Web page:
5 Lessons to learn from 5 Female Entrepreneurs in Africa

Bilikiss Adebiyi, Wecyclers.

Lagos, Nigeria faces a sobering waste crisis that will only worsen as the city’s population of 21 million people continues to soar. The overburdened municipal government collects only 40% of city garbage and a mere 13% of recyclable materials are salvaged from landfills.

People living in slum conditions without formal waste collection are subject to increased flooding, disease spread, and psychological stress from unmanaged trash heaps. At the same time, recycling firms in Lagos face a supply constraint -they cannot access adequate supply of quality materials required for processing. One of the large recycling firms in the country operates its factory at 50 to 60% below capacity.

Bilikiss Adebiyi Abiola was born in Lagos, where she went to the Supreme Education Foundation secondary school. She entered the University of Lagos, but left after one year, to complete her studies in the USA, where she graduated from Fisk University and then went to Vanderbilt University where she earned masters. She worked for IBM for five years, before deciding to study further. She was accepted to study for a Master of Business Administration (MBA) at the Massachusetts Institute of Technology (MIT).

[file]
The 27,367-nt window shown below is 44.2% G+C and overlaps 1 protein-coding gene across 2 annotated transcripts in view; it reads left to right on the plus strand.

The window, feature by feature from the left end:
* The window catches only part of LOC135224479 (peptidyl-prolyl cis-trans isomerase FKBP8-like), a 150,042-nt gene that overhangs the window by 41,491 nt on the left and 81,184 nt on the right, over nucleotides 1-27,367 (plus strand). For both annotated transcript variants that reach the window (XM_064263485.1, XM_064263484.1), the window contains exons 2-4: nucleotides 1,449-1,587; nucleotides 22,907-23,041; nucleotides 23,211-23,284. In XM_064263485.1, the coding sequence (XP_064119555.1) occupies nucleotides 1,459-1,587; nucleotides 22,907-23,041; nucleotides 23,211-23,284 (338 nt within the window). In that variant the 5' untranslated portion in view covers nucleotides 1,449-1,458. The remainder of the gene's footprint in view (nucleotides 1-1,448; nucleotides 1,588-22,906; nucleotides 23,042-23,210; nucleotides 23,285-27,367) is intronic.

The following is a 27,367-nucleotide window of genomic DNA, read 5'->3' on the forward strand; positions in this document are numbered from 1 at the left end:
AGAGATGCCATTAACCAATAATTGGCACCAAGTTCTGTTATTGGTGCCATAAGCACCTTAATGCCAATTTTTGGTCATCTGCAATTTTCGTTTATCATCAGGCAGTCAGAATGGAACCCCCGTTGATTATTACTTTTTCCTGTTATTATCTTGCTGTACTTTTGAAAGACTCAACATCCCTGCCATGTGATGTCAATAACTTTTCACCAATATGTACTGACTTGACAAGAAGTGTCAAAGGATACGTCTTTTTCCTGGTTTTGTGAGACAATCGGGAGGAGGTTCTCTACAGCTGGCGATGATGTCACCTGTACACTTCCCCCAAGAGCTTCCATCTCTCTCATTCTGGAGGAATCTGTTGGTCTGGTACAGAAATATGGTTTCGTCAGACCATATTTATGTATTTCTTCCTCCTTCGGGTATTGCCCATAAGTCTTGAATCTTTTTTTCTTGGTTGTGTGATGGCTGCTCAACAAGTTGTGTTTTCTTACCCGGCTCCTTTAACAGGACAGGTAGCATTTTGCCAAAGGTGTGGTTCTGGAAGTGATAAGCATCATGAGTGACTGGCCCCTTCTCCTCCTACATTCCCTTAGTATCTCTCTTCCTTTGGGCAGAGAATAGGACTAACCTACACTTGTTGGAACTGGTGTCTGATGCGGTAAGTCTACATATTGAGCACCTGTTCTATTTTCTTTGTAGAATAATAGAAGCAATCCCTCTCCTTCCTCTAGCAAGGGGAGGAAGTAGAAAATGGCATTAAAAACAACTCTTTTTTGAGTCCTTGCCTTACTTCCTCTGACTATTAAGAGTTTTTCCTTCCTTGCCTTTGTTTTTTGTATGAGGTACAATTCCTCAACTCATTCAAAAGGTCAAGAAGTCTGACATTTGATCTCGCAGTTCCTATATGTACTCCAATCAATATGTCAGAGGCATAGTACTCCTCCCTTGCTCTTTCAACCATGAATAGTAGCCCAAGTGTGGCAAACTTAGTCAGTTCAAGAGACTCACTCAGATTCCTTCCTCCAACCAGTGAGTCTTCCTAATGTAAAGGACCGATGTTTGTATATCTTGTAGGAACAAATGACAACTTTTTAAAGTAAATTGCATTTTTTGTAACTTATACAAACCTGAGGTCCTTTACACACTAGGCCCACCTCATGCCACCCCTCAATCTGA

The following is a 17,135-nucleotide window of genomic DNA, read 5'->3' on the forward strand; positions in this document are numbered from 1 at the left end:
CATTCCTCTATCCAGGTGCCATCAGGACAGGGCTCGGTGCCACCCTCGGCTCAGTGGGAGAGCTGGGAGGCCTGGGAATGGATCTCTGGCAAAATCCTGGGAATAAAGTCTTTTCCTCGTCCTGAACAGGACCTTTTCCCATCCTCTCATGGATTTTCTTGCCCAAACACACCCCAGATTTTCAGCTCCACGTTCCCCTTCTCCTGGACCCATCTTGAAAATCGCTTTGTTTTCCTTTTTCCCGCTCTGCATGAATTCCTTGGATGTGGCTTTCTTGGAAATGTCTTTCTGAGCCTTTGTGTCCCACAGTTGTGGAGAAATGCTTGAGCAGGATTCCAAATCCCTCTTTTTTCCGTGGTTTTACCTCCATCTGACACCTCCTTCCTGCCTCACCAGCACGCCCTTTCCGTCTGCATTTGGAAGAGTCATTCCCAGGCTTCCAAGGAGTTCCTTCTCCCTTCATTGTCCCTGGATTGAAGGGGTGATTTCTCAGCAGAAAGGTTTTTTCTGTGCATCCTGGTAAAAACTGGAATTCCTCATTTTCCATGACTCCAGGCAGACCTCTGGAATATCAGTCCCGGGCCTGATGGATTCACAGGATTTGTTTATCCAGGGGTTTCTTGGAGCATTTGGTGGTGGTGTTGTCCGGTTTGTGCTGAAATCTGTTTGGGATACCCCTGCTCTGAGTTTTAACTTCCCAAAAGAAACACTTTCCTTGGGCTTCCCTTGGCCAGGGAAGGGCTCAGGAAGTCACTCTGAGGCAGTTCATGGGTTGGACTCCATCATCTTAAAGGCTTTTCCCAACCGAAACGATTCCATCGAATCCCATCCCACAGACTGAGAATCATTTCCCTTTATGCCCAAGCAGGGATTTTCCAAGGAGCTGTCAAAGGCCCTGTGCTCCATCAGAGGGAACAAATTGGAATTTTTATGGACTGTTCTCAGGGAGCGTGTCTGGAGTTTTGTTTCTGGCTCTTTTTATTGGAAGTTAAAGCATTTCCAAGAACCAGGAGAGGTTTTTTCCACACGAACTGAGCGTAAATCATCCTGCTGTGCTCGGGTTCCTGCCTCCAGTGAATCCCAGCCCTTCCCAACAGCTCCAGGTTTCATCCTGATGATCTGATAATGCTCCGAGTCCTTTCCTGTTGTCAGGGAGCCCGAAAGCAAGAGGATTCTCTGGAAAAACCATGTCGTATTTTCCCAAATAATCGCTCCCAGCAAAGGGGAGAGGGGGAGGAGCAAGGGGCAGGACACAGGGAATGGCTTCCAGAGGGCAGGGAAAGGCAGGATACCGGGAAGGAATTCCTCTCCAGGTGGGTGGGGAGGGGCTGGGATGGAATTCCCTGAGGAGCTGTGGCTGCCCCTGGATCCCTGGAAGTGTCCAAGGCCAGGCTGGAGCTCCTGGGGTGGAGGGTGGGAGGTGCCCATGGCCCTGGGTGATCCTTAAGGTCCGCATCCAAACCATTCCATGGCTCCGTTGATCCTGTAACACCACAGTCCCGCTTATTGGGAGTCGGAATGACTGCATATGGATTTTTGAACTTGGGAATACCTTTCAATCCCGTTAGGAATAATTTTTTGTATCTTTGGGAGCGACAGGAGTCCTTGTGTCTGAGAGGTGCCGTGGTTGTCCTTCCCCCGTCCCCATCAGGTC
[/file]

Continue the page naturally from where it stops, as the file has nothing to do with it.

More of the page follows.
During her second year at MIT, where she studied Waste as major, she came up with the idea of a recycling business. Her initial idea was to increase the quantity of waste she could collect from households by offering them raffle tickets in exchange. When she discussed this in Nigeria during a vacation, she was surprised at the enthusiasm that she received for her ideas.  Bilikiss took the idea back to MIT, where she was able to gather support by entering her idea in competitions. Adebiyi’s husband had always been based in Nigeria, so there was a good reason for her to return to Lagos, after her 2012 graduation.